With current restrictions in India, Bumble’s newest innovations in virtual dating will offer an opportunity for people to engage with each other in a more interesting way and showcase their unfiltered and authentic selves when chatting on Bumble. “To make the virtual experience more interactive, we’ve recently announced a robust suite of innovations for our Bumble community. ‘Night In’ is a new virtual dating experience in Bumble where two people can participate in an interactive game over a one-on-one video chat after matching within the app. It offers daters in India an opportunity to create more meaningful and deeper connections in addition to other existing virtual dating options.” This feature enables people to send quick videos to each other directly in chat to help break the ice and build deeper conversations. To show their fun side, people can choose to add five Snapchat lenses for their video notes, including Atmosphere, Reactions, and Fox Ears/Tail. This enables people to send quick videos to each other directly in chat to help break the ice and build deeper conversations.
To make video dates easier and more interesting on Bumble, people can also select the video calling backgrounds such as a picnic in Paris, a gondola ride in Venice, and a campfire under the stars, among others. These 360-degree backgrounds will imitate being together in real life and will react to your movement. The AR backgrounds will be available in Bumble’s existing video calling feature, allowing people to make their video calls more exciting to kick-start conversations.
As You Are, an app for Indian queer people was formed for the queer community who were looking for more than just swiping. Indian queer spaces are unique and need more than an app to browse through dating profiles. While dating is one of the many things queer Indian people seek, they also require friends, networking, and a safe space to meet and interact with others who share the same interests and values. Sunali Aggarwal, the founder of As You Are, says, “Aiming to meet people where they are at, we are taking an approach to focus on long-term relationships and bonds built with more emphasis on conversations.”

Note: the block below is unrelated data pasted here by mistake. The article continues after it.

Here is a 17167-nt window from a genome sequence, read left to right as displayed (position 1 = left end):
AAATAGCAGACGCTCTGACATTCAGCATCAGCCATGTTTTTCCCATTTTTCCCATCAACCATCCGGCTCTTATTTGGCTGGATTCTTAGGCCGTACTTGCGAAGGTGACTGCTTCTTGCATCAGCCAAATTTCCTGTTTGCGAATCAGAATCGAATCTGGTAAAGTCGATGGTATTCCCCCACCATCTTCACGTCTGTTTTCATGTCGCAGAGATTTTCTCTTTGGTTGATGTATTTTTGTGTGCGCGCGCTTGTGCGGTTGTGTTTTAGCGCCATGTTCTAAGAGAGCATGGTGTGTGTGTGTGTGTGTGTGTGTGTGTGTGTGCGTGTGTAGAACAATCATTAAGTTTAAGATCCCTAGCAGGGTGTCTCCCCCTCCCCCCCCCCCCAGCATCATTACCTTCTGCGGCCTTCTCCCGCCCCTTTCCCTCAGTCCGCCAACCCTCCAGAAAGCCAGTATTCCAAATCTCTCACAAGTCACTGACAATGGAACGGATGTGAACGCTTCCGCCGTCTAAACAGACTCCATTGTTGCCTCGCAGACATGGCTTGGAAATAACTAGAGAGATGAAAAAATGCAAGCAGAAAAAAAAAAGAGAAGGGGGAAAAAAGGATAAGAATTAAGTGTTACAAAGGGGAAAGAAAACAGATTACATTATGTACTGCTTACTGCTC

As You Are was first launched in June 2020, and its main feature was Matchbox, a place where queer people could fill out their details and browse through other profiles of people from the LGBTQ community who are also looking to date. After nearly two years in the dating scene, they have realised that Indian queer people are looking for more than just dating. Because on Matchbox, there were profiles filled out, but there was not enough engagement.
Aggarwal says, “At this juncture, we realised that the Indian LGBTQ community needs an avenue for safe conversations more than a space for swiping profiles. Whether it is someone just looking for a company to step out for a queer event or share a personal story, a lot of them are looking for a judgment-free avenue to build friendships and interact with other people in the Indian LGBTQ community. Aiming to meet people where they are at, we are taking a new approach to focus on long-term relationships and bonds built with more emphasis on conversations.”
The founders of the dating apps have to say that their mission has always been to create a kinder, safer, respectful, and equitable space on the internet. Samaddar says, “We encourage people to use the block and report feature when any behaviour that goes against the company’s guidelines occurs — even for something as simple as someone made you feel uncomfortable.”
Safety has been the number one priority for all dating apps. Samaddar states, “We updated our terms and conditions to explicitly ban body-shaming–unsolicited and derogatory comments made about someone’s appearance, body shape, size, or health.” Most apps use automated safeguards to detect comments and images that go against our guidelines, terms and conditions, which can then be escalated to a human moderator to review.
People who use body-shaming language in their profile or through the chat function will first receive a warning for their inappropriate behaviour. Moderators will also share resources that are intended to help the individual learn how to change their behaviour to be less harmful to others in the future. Samaddar adds, “We will not hesitate to permanently remove someone from the app if there are repeated incidents or particularly harmful comments.”